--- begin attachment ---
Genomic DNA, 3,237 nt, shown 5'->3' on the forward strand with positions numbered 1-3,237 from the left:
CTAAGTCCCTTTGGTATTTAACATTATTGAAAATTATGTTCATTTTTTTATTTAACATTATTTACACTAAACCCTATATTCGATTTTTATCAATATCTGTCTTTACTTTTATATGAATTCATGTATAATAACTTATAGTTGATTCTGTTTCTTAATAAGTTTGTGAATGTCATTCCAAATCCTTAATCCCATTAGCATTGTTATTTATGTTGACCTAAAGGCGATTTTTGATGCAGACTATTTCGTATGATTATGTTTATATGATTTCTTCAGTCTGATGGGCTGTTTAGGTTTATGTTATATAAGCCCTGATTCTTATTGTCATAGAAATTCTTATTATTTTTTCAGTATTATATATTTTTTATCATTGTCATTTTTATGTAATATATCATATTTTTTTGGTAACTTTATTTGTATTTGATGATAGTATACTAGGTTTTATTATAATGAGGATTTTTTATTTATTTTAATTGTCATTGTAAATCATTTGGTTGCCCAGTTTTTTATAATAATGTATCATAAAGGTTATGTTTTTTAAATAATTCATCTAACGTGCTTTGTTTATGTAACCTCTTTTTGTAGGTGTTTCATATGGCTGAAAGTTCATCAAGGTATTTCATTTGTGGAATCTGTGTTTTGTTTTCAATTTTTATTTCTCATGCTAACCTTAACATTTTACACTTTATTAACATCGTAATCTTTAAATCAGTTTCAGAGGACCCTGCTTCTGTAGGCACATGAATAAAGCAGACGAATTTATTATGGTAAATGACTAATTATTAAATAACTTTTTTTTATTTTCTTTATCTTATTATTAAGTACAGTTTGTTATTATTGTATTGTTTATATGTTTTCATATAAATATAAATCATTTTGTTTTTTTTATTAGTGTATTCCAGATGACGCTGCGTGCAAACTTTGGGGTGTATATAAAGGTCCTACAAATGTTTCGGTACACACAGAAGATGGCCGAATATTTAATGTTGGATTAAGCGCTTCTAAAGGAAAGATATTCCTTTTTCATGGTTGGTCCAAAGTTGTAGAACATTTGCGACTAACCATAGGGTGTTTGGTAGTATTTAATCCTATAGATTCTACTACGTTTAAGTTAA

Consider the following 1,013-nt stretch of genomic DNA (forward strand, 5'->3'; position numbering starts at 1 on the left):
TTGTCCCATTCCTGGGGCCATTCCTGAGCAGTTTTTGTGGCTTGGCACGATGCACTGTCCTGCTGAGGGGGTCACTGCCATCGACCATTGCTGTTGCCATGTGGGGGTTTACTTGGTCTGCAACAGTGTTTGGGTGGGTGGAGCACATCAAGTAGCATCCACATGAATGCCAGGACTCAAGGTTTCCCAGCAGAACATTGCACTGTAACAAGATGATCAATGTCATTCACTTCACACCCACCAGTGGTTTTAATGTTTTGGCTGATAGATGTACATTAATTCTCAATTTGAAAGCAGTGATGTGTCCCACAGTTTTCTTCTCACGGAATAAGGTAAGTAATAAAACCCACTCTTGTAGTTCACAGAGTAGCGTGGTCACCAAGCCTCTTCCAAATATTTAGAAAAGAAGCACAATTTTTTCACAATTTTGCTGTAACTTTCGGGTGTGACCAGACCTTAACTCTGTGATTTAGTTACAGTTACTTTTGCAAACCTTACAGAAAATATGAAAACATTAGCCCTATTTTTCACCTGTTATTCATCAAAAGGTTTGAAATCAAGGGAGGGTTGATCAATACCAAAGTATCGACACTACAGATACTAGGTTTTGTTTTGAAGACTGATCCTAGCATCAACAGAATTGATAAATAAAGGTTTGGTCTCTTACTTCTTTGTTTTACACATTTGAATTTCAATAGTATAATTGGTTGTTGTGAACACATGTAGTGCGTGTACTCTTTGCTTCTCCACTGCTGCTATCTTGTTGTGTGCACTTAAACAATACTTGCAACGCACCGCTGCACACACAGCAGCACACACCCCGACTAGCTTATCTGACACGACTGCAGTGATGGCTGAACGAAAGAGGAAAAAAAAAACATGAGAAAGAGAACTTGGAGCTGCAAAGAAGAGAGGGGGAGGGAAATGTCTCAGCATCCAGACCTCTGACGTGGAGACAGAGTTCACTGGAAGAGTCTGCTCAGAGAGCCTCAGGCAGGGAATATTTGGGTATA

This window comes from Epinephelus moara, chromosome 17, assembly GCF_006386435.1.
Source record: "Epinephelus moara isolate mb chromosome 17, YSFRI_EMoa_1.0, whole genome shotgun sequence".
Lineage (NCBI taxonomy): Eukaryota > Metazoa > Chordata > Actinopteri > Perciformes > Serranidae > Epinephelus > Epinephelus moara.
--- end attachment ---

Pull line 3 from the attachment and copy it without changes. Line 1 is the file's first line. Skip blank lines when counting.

Consider the following 1,013-nt stretch of genomic DNA (forward strand, 5'->3'; position numbering starts at 1 on the left):